Dan Rather Asks Trump Whether It's More 'Marginal' to Believe in Santa or Deny Climate Change

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President Donald Trump makes a video call to service members from the Army, Marine Corps, Navy, Air Force and Coast Guard on Christmas. Trump spoke with a 7-year-old on Christmas Eve, asking the young child, "Are you still a believer in Santa? ’Cause at 7, it’s marginal, right?” Zach Gibson-Pool/Getty Images

Acclaimed CBS News anchor Dan Rather invoked a recent presidential faux pas to criticize President Donald Trump's stance on climate change.

Trump spoke with a 7-year-old on Christmas Eve, asking the young child, "Are you still a believer in Santa? 'Cause at 7, it's marginal, right?"

Rather repeated Trump's language when lashing out at the U.S. leader on Twitter on Tuesday.

"Just a thought: Which should be considered more 'marginal' - believing in Santa at age 7 or not believing in climate change at age 72?" the journalist wrote on Tuesday.

Just a thought: Which should be considered more “marginal” - believing in Santa at age 7 or not believing in climate change at age 72?

— Dan Rather (@DanRather) December 25, 2018

The president reiterated that he didn't believe in climate science last month after his administration released a report noting the intensification of climate change across the U.S.

"One of the problems that a lot of people like myself, we have very high levels of intelligence, but we're not necessarily such believers," Trump said. "As to whether or not it's man-made and whether or not the effects that you're talking about are there, I don't see it."

The month before, while alleging that climate scientists are motivated by politics, the president said, "I have a natural instinct for science, and I will say that you have scientists on both sides of the picture."

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President Donald Trump makes a video call to service members from the Army, Marine Corps, Navy, Air Force and Coast Guard on Christmas. Trump spoke with a 7-year-old on Christmas Eve, asking the young child, "Are you still a believer in Santa? ’Cause at 7, it’s marginal, right?” Zach Gibson-Pool/Getty Images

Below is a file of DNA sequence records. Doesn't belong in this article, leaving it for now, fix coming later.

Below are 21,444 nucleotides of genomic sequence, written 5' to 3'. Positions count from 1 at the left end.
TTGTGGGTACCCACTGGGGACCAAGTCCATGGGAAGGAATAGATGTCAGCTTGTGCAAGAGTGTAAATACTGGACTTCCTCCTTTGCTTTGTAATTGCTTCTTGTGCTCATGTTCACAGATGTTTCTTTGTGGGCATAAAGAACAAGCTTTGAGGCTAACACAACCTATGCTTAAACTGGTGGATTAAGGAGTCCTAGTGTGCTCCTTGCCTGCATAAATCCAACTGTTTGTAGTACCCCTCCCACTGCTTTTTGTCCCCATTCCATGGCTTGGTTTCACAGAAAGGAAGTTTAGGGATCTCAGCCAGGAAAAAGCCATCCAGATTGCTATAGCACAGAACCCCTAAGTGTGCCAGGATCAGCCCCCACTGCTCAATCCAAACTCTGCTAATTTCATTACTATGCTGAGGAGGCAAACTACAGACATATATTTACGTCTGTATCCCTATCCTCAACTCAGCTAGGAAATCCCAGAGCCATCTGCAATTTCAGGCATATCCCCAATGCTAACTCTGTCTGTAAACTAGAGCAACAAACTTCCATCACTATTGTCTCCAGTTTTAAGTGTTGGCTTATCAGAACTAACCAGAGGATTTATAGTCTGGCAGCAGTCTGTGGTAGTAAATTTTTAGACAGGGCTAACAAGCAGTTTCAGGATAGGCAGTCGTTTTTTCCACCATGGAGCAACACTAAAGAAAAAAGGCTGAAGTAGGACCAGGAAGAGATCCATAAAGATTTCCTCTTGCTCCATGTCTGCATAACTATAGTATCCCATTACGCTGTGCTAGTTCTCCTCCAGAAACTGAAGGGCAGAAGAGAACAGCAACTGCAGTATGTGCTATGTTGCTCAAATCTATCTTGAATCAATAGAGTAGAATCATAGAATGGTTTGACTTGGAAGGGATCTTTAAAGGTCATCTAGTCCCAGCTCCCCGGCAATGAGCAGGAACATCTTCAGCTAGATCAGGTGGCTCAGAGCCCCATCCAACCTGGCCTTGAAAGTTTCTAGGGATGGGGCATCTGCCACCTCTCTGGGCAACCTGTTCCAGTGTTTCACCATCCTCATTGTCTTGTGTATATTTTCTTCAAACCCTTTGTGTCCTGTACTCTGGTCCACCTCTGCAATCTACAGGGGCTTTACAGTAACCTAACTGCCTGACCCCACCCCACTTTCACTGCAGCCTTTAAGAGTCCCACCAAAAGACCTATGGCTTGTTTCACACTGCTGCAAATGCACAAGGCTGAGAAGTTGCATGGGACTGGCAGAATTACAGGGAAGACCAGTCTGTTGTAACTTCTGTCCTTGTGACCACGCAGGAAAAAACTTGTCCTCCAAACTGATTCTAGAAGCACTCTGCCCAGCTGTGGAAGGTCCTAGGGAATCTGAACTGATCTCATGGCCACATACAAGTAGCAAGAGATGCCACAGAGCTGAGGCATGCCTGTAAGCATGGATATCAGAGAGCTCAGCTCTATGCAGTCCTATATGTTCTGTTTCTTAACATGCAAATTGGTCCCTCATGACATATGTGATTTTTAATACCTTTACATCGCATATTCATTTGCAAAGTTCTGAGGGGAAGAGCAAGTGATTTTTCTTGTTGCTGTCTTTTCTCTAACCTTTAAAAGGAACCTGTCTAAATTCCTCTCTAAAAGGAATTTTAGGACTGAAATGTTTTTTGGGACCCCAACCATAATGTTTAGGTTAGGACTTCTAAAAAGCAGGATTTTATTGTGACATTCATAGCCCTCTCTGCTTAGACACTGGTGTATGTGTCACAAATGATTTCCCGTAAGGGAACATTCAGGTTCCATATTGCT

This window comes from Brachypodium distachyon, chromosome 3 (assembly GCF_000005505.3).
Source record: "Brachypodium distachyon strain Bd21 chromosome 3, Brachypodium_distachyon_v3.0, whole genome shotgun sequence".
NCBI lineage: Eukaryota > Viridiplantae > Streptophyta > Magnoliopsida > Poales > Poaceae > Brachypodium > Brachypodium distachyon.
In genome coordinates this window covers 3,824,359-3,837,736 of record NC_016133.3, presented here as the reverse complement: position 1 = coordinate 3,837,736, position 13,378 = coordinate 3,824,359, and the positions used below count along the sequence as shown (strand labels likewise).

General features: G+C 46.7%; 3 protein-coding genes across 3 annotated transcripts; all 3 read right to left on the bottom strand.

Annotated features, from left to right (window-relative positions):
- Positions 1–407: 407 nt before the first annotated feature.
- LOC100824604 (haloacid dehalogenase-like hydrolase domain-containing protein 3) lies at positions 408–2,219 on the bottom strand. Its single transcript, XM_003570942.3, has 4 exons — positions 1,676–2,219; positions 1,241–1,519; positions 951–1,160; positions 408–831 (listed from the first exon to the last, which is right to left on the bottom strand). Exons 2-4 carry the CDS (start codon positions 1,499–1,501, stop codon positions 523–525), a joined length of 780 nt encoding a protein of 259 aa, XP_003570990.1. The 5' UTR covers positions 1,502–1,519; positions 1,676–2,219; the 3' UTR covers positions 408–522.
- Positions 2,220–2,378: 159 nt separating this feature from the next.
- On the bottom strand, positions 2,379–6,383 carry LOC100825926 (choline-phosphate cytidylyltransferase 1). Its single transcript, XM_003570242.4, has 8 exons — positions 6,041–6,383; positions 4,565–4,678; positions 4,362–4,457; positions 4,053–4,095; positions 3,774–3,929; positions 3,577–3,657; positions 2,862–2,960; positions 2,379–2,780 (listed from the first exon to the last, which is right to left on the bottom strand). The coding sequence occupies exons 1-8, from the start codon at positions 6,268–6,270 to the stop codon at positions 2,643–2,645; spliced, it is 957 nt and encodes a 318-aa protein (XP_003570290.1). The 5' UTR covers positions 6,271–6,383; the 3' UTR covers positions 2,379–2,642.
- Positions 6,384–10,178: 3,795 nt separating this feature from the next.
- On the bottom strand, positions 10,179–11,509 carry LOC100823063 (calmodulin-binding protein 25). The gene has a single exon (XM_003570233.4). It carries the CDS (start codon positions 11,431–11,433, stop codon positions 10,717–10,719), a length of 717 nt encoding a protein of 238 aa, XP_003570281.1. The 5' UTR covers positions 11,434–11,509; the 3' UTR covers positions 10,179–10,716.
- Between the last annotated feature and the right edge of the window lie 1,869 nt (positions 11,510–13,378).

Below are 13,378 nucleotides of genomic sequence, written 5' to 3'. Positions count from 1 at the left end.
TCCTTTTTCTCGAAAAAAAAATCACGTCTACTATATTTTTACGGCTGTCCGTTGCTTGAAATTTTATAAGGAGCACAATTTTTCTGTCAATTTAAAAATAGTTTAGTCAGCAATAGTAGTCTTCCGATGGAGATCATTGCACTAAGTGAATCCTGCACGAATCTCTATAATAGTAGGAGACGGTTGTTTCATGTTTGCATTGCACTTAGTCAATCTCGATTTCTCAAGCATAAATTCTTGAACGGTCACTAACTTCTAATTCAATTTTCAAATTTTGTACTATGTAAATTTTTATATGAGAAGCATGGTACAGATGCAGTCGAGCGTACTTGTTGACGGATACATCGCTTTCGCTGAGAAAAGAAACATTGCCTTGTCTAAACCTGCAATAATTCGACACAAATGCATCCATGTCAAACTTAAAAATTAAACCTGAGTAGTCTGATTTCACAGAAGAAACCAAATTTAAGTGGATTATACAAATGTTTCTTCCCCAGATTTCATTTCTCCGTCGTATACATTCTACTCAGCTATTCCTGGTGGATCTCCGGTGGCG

Trump's pushback against climate science has created challenges to worldwide efforts to address global warming.

The U.S., Saudi Arabia, Russia and Kuwait refused to incorporate a landmark U.N. climate study into the 24th Conference of Parties to the United Nations Framework Convention on Climate Change (COP24) held earlier this month in Poland.

The October report had raised alarms about the speed of worldwide efforts to address global warming, saying that the international response was not moving quickly enough to prevent the floods, droughts, poverty and humanitarian disasters that could be caused by global warming.

At the start of the conference, U.N. Secretary-General Antonio Guterres spoke bleakly about the state of global climate policy.

"Even as we witness devastating climate impacts causing havoc across the world, we are still not doing enough, nor moving fast enough, to prevent irreversible and catastrophic climate disruption," Guterres said. "For many people, regions [and] even countries, this is already a matter of life and death."

Trump's resistance to addressing climate change on the international platform has been mirrored domestically.

His administration had rolled back at least 26 Obama-era environmental regulations as of July, according to Bloomberg BNA. Rollbacks have continued since, with the most recent change diminishing a regulation on new coal plants.

The president's picks to lead the Environmental Protection Agency have faced extensive criticism.

Former administrator Scott Pruitt denied the link between carbon dioxide emissions and climate change. Andrew Wheeler, who became the agency's acting administrator in July, previously served as a coal lobbyist.